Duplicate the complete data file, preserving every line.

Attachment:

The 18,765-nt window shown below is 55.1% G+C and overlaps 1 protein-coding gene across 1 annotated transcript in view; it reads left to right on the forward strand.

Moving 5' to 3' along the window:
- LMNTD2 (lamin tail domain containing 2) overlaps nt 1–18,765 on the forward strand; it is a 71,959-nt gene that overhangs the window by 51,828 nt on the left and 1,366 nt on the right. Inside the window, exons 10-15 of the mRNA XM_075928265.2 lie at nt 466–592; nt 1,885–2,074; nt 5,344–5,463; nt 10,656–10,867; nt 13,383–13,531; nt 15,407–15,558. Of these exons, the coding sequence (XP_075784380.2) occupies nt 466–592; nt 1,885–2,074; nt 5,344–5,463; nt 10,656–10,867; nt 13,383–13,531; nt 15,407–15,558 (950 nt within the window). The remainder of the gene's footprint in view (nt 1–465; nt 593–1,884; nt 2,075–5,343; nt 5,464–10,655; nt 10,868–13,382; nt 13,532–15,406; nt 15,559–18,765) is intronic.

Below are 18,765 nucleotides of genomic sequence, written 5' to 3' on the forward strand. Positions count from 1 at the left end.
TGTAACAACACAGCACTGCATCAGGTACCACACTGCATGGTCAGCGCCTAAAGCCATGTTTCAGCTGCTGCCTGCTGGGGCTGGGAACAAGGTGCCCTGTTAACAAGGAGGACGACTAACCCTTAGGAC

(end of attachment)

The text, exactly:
The 18,765-nt window shown below is 55.1% G+C and overlaps 1 protein-coding gene across 1 annotated transcript in view; it reads left to right on the forward strand.

Moving 5' to 3' along the window:
- LMNTD2 (lamin tail domain containing 2) overlaps nt 1–18,765 on the forward strand; it is a 71,959-nt gene that overhangs the window by 51,828 nt on the left and 1,366 nt on the right. Inside the window, exons 10-15 of the mRNA XM_075928265.2 lie at nt 466–592; nt 1,885–2,074; nt 5,344–5,463; nt 10,656–10,867; nt 13,383–13,531; nt 15,407–15,558. Of these exons, the coding sequence (XP_075784380.2) occupies nt 466–592; nt 1,885–2,074; nt 5,344–5,463; nt 10,656–10,867; nt 13,383–13,531; nt 15,407–15,558 (950 nt within the window). The remainder of the gene's footprint in view (nt 1–465; nt 593–1,884; nt 2,075–5,343; nt 5,464–10,655; nt 10,868–13,382; nt 13,532–15,406; nt 15,559–18,765) is intronic.

Below are 18,765 nucleotides of genomic sequence, written 5' to 3' on the forward strand. Positions count from 1 at the left end.
TGTAACAACACAGCACTGCATCAGGTACCACACTGCATGGTCAGCGCCTAAAGCCATGTTTCAGCTGCTGCCTGCTGGGGCTGGGAACAAGGTGCCCTGTTAACAAGGAGGACGACTAACCCTTAGGAC